Vedanta is Living Experience
Sri Swami Sivananda
This article is from the book Lectures on Yoga and Vedanta.
VEDANTA is today a much abused term. All sorts of vanity, hypocrisy and self-conceit have been masquerading in its name. It has become the fashion of the day to pass for a Vedantin as it is then convenient to give up all sorts of responsibilities, rituals and restrictions of the Varnashrama Dharma and enables one to lead a happy-go-lucky life of ease, lethargy and inertia. The Punjab is full of dry, lip-Vedantins. Punjabi women have also taken to Vedanta and they take great pride in calling themselves Vedantins, whether or not they understand the philosophy, whether or not they do any practice. All retired officers who have not done any selfless service or any Sadhana or worship or charity take to Vedanta as a sort of fancy.
Thus Vedanta has become a very comfortable philosophy, because one can do whatever he chooses and eat whatever he likes. Licentiousness is mistaken for a life of expansion. If a man can eat anything in any hotel in any part of the world, if he can move socially with any man or woman, that does not mean, he is a Vedantin. There is much tall talk of Vedanta nowadays. There is idle Vedantic gossiping. But there is no practical Vedanta. Nobody wants to do any real solid Vedantic Sadhana. Man feels ashamed to call himself a Bhakta, but he takes great pride in calling himself a Yogi or a Vedantin, because he foolishly imagines he will be respected by the public. Many ignorant Vedantins have mistaken the body for Brahman and hence there is corruption amongst the so-called loose Vedantins. This is not only lamentable but also highly deplorable.
Wholesale preaching of Vedanta to the Masses is not advisable. It will result in chaos, bewilderment and stagnation. Grasping of Vedantic principles and a right understanding of the philosophy and Sadhana are very difficult. Vedanta is for a select few who are equipped with the four means of salvation or Sadhana Chatushtaya and who have removed the impurities of their minds and mental oscillation through constant practice of Nishkama Karma Yoga and Upasana. The path of Vedanta is not so easy as it is generally supposed to be. It is a sharp razor-edge path. Therefore, those who preach Vedanta to the masses do more harm than any good. They are misleading the people.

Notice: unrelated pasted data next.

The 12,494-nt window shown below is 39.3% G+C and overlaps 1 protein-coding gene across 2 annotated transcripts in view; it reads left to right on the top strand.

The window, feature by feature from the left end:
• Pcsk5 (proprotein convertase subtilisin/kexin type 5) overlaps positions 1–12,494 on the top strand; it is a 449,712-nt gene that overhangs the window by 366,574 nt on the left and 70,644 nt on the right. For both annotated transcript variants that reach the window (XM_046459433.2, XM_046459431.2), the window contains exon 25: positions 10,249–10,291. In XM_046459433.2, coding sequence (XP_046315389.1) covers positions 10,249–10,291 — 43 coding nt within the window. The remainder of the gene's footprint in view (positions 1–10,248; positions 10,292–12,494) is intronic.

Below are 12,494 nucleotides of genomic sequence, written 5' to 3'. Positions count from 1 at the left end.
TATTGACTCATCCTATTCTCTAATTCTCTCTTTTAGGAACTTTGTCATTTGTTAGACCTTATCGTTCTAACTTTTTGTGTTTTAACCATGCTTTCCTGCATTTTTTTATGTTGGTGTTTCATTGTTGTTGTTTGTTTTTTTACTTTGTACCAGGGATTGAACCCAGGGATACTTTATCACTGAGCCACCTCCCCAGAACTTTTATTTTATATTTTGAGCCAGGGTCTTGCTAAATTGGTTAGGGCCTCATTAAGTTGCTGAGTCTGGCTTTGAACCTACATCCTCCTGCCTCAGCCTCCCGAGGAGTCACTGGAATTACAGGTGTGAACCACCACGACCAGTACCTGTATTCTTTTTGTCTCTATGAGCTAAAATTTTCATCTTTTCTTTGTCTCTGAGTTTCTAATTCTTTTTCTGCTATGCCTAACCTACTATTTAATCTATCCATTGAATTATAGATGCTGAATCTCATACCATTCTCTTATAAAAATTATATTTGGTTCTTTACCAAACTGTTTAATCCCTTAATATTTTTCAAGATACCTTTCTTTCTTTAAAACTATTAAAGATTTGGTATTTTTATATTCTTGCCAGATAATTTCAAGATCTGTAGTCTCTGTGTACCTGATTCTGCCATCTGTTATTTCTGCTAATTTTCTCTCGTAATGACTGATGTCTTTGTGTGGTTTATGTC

It is very, very easy to say, “Soham–I am He, Sivoham–I am Siva, Aham Brahma Asmi–I am Brahman” like a parrot, but to live in the very spirit of Vedanta, to feel the oneness or unity of consciousness, to become ‘That’ in reality and to radiate the Brahmic Bliss, Joy and Peace is an extremely difficult affair. While repeating ‘Soham’, if his mind is easily upset when another utters a single harsh word, and if he begins to fight with that man vehemently, there is no use at all in that repetition. It is mere hypocrisy. He will not be able to influence others. People will take him for a cheat.
Vedanta is not merely a concept or a dogma. It is neither a theory nor a dry philosophy for contention and argumentation. It is the actual life of perennial joy in Brahman or Truth. A single practical Vedantin like Sankara could move the whole world. A practical Vedantin will outweigh a thousand and one Sandows when weighed in a balance. A practical Vedantin possesses tremendous inner spiritual strength. The whole world rejoices at the sight of a real practical Vedantin. Practical Vedanta is a living experience, the melting of the individual self in the ocean of consciousness or the Supreme Self. The experiencer exclaims with inexpressible joy, “All indeed is Brahman. All differences, distinctions, qualities have vanished. I see Brahman and Oneness everywhere. I am Brahman.”